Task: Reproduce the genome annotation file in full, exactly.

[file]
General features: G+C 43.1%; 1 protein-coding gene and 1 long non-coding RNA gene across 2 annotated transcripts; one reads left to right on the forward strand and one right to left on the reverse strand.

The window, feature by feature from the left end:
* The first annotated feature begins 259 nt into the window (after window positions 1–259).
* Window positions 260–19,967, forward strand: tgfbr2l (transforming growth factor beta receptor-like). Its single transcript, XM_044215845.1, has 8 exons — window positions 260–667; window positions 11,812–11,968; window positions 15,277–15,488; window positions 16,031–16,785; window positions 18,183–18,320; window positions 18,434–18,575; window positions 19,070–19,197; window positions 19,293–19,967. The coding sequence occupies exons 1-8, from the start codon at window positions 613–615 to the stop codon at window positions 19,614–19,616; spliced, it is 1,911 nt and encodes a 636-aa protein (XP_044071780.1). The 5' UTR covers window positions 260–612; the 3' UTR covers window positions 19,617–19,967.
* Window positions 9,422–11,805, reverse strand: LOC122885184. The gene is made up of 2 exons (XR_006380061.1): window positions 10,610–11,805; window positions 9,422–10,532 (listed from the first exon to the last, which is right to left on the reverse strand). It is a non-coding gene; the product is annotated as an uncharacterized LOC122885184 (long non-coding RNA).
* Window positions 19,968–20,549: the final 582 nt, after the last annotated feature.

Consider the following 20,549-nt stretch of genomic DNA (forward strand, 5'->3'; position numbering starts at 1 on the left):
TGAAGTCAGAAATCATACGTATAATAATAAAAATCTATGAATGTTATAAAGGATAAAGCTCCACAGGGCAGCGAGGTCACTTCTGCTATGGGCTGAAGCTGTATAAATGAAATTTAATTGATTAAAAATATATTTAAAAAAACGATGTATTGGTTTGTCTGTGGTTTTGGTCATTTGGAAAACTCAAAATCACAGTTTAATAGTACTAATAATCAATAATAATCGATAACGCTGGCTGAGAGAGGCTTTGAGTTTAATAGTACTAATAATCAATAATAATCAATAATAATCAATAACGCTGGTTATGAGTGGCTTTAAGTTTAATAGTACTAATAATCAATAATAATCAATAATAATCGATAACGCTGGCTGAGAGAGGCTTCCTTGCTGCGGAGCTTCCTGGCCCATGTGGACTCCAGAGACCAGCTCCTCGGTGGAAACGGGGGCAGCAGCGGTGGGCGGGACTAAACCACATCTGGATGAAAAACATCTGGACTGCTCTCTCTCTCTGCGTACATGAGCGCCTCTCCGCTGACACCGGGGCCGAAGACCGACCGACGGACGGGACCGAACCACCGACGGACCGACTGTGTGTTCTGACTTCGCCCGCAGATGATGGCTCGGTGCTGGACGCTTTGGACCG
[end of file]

General features: G+C 43.1%; 1 protein-coding gene and 1 long non-coding RNA gene across 2 annotated transcripts; one reads left to right on the forward strand and one right to left on the reverse strand.

The window, feature by feature from the left end:
* The first annotated feature begins 259 nt into the window (after window positions 1–259).
* Window positions 260–19,967, forward strand: tgfbr2l (transforming growth factor beta receptor-like). Its single transcript, XM_044215845.1, has 8 exons — window positions 260–667; window positions 11,812–11,968; window positions 15,277–15,488; window positions 16,031–16,785; window positions 18,183–18,320; window positions 18,434–18,575; window positions 19,070–19,197; window positions 19,293–19,967. The coding sequence occupies exons 1-8, from the start codon at window positions 613–615 to the stop codon at window positions 19,614–19,616; spliced, it is 1,911 nt and encodes a 636-aa protein (XP_044071780.1). The 5' UTR covers window positions 260–612; the 3' UTR covers window positions 19,617–19,967.
* Window positions 9,422–11,805, reverse strand: LOC122885184. The gene is made up of 2 exons (XR_006380061.1): window positions 10,610–11,805; window positions 9,422–10,532 (listed from the first exon to the last, which is right to left on the reverse strand). It is a non-coding gene; the product is annotated as an uncharacterized LOC122885184 (long non-coding RNA).
* Window positions 19,968–20,549: the final 582 nt, after the last annotated feature.

Consider the following 20,549-nt stretch of genomic DNA (forward strand, 5'->3'; position numbering starts at 1 on the left):
TGAAGTCAGAAATCATACGTATAATAATAAAAATCTATGAATGTTATAAAGGATAAAGCTCCACAGGGCAGCGAGGTCACTTCTGCTATGGGCTGAAGCTGTATAAATGAAATTTAATTGATTAAAAATATATTTAAAAAAACGATGTATTGGTTTGTCTGTGGTTTTGGTCATTTGGAAAACTCAAAATCACAGTTTAATAGTACTAATAATCAATAATAATCGATAACGCTGGCTGAGAGAGGCTTTGAGTTTAATAGTACTAATAATCAATAATAATCAATAATAATCAATAACGCTGGTTATGAGTGGCTTTAAGTTTAATAGTACTAATAATCAATAATAATCAATAATAATCGATAACGCTGGCTGAGAGAGGCTTCCTTGCTGCGGAGCTTCCTGGCCCATGTGGACTCCAGAGACCAGCTCCTCGGTGGAAACGGGGGCAGCAGCGGTGGGCGGGACTAAACCACATCTGGATGAAAAACATCTGGACTGCTCTCTCTCTCTGCGTACATGAGCGCCTCTCCGCTGACACCGGGGCCGAAGACCGACCGACGGACGGGACCGAACCACCGACGGACCGACTGTGTGTTCTGACTTCGCCCGCAGATGATGGCTCGGTGCTGGACGCTTTGGACCG